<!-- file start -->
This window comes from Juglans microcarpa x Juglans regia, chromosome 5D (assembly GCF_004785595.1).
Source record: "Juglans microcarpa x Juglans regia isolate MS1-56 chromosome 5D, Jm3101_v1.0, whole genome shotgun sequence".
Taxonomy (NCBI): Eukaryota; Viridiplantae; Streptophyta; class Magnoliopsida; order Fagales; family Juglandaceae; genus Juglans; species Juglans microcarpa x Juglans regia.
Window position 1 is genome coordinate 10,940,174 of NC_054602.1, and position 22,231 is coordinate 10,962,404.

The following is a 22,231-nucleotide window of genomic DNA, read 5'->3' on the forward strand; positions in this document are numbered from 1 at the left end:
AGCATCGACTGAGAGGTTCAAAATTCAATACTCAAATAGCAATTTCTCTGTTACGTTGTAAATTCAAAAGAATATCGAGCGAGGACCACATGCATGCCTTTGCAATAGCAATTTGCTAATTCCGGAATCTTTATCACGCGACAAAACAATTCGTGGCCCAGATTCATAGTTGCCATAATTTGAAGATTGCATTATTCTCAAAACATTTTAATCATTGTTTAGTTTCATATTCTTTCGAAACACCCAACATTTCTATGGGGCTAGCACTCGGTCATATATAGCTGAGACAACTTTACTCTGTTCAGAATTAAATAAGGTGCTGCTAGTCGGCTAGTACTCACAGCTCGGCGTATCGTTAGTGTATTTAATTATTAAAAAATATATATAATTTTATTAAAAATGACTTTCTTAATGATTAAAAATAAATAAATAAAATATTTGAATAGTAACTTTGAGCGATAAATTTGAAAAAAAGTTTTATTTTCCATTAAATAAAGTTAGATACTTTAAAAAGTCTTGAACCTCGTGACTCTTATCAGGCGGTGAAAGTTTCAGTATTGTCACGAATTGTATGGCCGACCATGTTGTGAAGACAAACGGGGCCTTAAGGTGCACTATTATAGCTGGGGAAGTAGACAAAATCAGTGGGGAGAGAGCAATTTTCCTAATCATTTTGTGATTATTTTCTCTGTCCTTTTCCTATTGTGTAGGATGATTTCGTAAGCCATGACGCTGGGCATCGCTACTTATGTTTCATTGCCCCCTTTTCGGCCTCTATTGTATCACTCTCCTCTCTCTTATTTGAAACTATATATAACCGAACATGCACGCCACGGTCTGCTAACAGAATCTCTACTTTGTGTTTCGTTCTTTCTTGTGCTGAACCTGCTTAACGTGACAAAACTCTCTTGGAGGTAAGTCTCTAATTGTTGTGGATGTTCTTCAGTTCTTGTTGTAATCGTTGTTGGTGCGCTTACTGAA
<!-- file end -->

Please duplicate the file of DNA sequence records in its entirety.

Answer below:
This window comes from Juglans microcarpa x Juglans regia, chromosome 5D (assembly GCF_004785595.1).
Source record: "Juglans microcarpa x Juglans regia isolate MS1-56 chromosome 5D, Jm3101_v1.0, whole genome shotgun sequence".
Taxonomy (NCBI): Eukaryota; Viridiplantae; Streptophyta; class Magnoliopsida; order Fagales; family Juglandaceae; genus Juglans; species Juglans microcarpa x Juglans regia.
Window position 1 is genome coordinate 10,940,174 of NC_054602.1, and position 22,231 is coordinate 10,962,404.

The following is a 22,231-nucleotide window of genomic DNA, read 5'->3' on the forward strand; positions in this document are numbered from 1 at the left end:
AGCATCGACTGAGAGGTTCAAAATTCAATACTCAAATAGCAATTTCTCTGTTACGTTGTAAATTCAAAAGAATATCGAGCGAGGACCACATGCATGCCTTTGCAATAGCAATTTGCTAATTCCGGAATCTTTATCACGCGACAAAACAATTCGTGGCCCAGATTCATAGTTGCCATAATTTGAAGATTGCATTATTCTCAAAACATTTTAATCATTGTTTAGTTTCATATTCTTTCGAAACACCCAACATTTCTATGGGGCTAGCACTCGGTCATATATAGCTGAGACAACTTTACTCTGTTCAGAATTAAATAAGGTGCTGCTAGTCGGCTAGTACTCACAGCTCGGCGTATCGTTAGTGTATTTAATTATTAAAAAATATATATAATTTTATTAAAAATGACTTTCTTAATGATTAAAAATAAATAAATAAAATATTTGAATAGTAACTTTGAGCGATAAATTTGAAAAAAAGTTTTATTTTCCATTAAATAAAGTTAGATACTTTAAAAAGTCTTGAACCTCGTGACTCTTATCAGGCGGTGAAAGTTTCAGTATTGTCACGAATTGTATGGCCGACCATGTTGTGAAGACAAACGGGGCCTTAAGGTGCACTATTATAGCTGGGGAAGTAGACAAAATCAGTGGGGAGAGAGCAATTTTCCTAATCATTTTGTGATTATTTTCTCTGTCCTTTTCCTATTGTGTAGGATGATTTCGTAAGCCATGACGCTGGGCATCGCTACTTATGTTTCATTGCCCCCTTTTCGGCCTCTATTGTATCACTCTCCTCTCTCTTATTTGAAACTATATATAACCGAACATGCACGCCACGGTCTGCTAACAGAATCTCTACTTTGTGTTTCGTTCTTTCTTGTGCTGAACCTGCTTAACGTGACAAAACTCTCTTGGAGGTAAGTCTCTAATTGTTGTGGATGTTCTTCAGTTCTTGTTGTAATCGTTGTTGGTGCGCTTACTGAA